Digital Economy Act, 2010 (DEA)
The DEA was the first legislation that brought subscribers of illegal websites under the scanner, and made provisions wherein ISPs had to issue Copyright Infringement Reports (CIR) on the breach of a copyright. After a prescribed number of CIRs had been sent, the right holder, after obtaining an order from a Court, could obtain from the ISP the personal information of the infringing subscriber and initiate an infringement proceeding against him. Further, Section 17 of the DEA made provisions for website blocking i.e., it proposed restricting access to a ‘location’ from which copyrighted material could be either obtained, or made available, or both. However, since the web-blocking provisions of the DEA were too broad and did not propose a remedy which would offer results faster than the CDPA, the sections were removed from the Act. A more detailed understanding of the sections may be found here.
Operation Creative (OC) and the Infringing Website List (IWL)
OC and the IWL were initiatives launched by the City of London Police’s Intellectual Property Crime Unit in 2013. Advertisements from reputed sources tend to give the disreputable website a look of legitimacy, which misleads bona fide users. OC therefore majorly involved cutting the revenue earned by disreputable websites through adverts from reputed brands. This was achieved through the creation of the IWL- an online portal that makes an exhaustive list of all the infringing websites. This portal can be accessed by brands so that they ensure their ads are listed only on legitimate websites.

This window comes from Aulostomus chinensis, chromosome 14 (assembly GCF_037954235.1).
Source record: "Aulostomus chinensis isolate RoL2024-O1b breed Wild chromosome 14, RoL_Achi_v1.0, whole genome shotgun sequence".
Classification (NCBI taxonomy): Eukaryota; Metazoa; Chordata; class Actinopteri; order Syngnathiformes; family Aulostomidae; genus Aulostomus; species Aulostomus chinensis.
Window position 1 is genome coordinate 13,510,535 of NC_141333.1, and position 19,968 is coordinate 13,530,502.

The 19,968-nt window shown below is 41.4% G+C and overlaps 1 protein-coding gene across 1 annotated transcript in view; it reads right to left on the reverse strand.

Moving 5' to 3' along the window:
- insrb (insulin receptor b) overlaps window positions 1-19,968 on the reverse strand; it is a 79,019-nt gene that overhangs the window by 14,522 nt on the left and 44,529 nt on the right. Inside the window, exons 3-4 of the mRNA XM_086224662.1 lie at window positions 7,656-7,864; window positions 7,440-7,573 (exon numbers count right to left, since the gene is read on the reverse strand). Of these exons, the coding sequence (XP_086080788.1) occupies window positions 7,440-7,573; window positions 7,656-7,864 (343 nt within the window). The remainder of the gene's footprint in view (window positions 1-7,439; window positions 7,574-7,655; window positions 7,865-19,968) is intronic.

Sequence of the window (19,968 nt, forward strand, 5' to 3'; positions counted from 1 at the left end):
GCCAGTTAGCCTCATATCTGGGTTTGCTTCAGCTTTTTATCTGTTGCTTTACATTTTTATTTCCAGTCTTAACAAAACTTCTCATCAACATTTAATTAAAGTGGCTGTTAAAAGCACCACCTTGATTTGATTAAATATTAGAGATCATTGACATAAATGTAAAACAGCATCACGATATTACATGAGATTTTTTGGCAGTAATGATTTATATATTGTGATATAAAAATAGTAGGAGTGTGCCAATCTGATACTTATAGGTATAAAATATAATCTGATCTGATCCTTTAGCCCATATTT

The reduction of Ad Revenue has also been contemplated as a measure under the Code, where search engines are to provide processes to promptly remove ads from specific advertisers that link to infringing content in response to notices from right holders, and terminate advertisers that receive repeated notices of infringement.
The Creative Content UK Programme (CCUK)
In 2014, representatives from UK’s creative industry and the four main ISPs in the UK, with the support of the Government, launched the CCUK to promote consumer awareness and encourage internet users to opt for legitimate content providers. The CCUK essentially adopted a two-fold approach:
- ‘Get It Right From A Genuine Site’ was a consumer awareness initiative, which aimed at highlighting the value of the creative industry and the plethora of legitimate content providers available for access to copyrighted content. It mainly targeted 16 to 24 year olds, members of their household, and other people who influenced their attitude towards the assessment of content;
- The CCUK also included ISPs sending out up to four e-mails a year to internet users who accessed disreputable websites and breached copyright laws. However, the e-mails were not followed up with any kind of punitive measures, such as denial of access to internet, and the agreement did not contemplate a mechanism which would allow the ISPs to make available to the right holders the details of suspected offenders, so that further action could be taken to put the practices to a stop.
The CCUK was intended to serve a purely educational purpose, and did not adopt any stringent measures which would curtail piracy and take more concrete steps towards abolition of the same.
Solution for India
The Code so enacted is the first of its kind in the UK, though similar measures have been adopted by countries with proactive anti-piracy regimes. India has, by means of the IT Act and the Copyright Act, attempted to assign some form of liability onto ISPs and infringers, but these measures do not take into consideration the dynamic nature of the issue. As a country with inadequate anti-piracy measures and a rather rampant piracy problem, the measures proposed by the Code are ones India should emulate, as it attempts to present a solution of a slightly more permanent nature, and is definitely a step in a positive direction.
Image from here